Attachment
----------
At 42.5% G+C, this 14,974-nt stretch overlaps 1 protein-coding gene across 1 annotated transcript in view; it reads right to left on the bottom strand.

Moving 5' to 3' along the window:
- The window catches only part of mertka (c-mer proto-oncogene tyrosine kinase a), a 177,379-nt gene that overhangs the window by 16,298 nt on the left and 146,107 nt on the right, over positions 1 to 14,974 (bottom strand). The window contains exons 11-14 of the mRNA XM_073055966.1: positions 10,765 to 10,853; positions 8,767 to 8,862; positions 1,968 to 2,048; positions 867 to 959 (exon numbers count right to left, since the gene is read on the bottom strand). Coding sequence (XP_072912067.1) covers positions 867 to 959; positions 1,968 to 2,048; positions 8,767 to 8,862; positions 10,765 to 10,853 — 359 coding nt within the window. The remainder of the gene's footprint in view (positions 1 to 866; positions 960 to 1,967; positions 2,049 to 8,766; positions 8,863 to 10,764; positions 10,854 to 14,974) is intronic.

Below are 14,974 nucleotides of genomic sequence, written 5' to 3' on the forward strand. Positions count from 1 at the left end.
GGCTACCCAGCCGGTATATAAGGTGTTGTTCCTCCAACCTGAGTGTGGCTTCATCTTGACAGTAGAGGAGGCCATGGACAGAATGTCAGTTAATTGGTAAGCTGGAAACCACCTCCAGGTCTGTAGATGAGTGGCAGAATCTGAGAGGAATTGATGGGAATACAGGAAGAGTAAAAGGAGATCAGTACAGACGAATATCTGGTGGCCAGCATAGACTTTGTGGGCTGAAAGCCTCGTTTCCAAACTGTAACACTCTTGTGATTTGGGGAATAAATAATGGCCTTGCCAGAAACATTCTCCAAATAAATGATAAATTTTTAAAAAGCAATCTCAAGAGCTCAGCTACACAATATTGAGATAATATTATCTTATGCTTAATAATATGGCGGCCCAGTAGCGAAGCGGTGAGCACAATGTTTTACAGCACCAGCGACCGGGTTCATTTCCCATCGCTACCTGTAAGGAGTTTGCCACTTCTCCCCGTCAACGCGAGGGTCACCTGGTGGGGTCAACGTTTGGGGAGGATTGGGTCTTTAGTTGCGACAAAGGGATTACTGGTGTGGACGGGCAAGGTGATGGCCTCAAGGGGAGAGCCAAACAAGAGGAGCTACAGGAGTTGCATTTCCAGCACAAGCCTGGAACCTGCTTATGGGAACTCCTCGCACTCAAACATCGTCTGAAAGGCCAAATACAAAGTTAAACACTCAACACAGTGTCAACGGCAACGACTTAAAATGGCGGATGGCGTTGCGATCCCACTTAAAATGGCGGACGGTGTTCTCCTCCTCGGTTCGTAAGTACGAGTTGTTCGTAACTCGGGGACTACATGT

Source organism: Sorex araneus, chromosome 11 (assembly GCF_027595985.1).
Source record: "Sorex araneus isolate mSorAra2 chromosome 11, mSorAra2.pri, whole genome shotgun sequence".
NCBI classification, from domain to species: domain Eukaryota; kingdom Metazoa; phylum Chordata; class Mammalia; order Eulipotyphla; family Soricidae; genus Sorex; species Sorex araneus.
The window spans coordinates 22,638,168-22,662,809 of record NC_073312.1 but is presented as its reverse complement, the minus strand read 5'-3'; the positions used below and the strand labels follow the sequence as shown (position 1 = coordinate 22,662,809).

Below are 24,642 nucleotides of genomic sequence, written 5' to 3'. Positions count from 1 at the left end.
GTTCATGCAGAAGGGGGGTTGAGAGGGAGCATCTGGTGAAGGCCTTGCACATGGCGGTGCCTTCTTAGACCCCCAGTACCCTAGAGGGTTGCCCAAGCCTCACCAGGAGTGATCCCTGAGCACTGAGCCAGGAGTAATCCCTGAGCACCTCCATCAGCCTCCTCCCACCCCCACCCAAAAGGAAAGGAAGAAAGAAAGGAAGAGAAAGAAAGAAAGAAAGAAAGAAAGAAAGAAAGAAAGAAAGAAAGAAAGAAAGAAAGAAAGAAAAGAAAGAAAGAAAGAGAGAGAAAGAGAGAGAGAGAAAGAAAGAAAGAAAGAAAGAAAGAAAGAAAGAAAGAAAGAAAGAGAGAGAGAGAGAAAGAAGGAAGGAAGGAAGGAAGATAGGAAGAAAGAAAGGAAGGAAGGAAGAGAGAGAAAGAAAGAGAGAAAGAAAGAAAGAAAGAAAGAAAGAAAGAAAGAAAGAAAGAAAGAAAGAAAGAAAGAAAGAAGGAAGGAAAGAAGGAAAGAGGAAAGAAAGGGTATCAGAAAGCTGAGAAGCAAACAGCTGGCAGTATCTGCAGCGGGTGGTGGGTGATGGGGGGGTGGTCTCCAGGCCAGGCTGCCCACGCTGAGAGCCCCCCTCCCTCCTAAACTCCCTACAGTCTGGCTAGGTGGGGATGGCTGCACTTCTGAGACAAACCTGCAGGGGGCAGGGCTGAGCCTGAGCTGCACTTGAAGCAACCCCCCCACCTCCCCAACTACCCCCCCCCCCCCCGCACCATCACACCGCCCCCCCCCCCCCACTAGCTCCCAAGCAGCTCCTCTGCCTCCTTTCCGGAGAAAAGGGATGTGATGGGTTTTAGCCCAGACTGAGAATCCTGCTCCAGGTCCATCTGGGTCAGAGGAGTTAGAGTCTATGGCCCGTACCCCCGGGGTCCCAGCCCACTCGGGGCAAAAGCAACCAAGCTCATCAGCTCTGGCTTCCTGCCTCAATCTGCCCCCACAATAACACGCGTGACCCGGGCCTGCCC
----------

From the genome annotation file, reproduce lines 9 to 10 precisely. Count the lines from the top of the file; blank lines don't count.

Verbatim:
The window spans coordinates 22,638,168-22,662,809 of record NC_073312.1 but is presented as its reverse complement, the minus strand read 5'-3'; the positions used below and the strand labels follow the sequence as shown (position 1 = coordinate 22,662,809).

Below are 24,642 nucleotides of genomic sequence, written 5' to 3'. Positions count from 1 at the left end.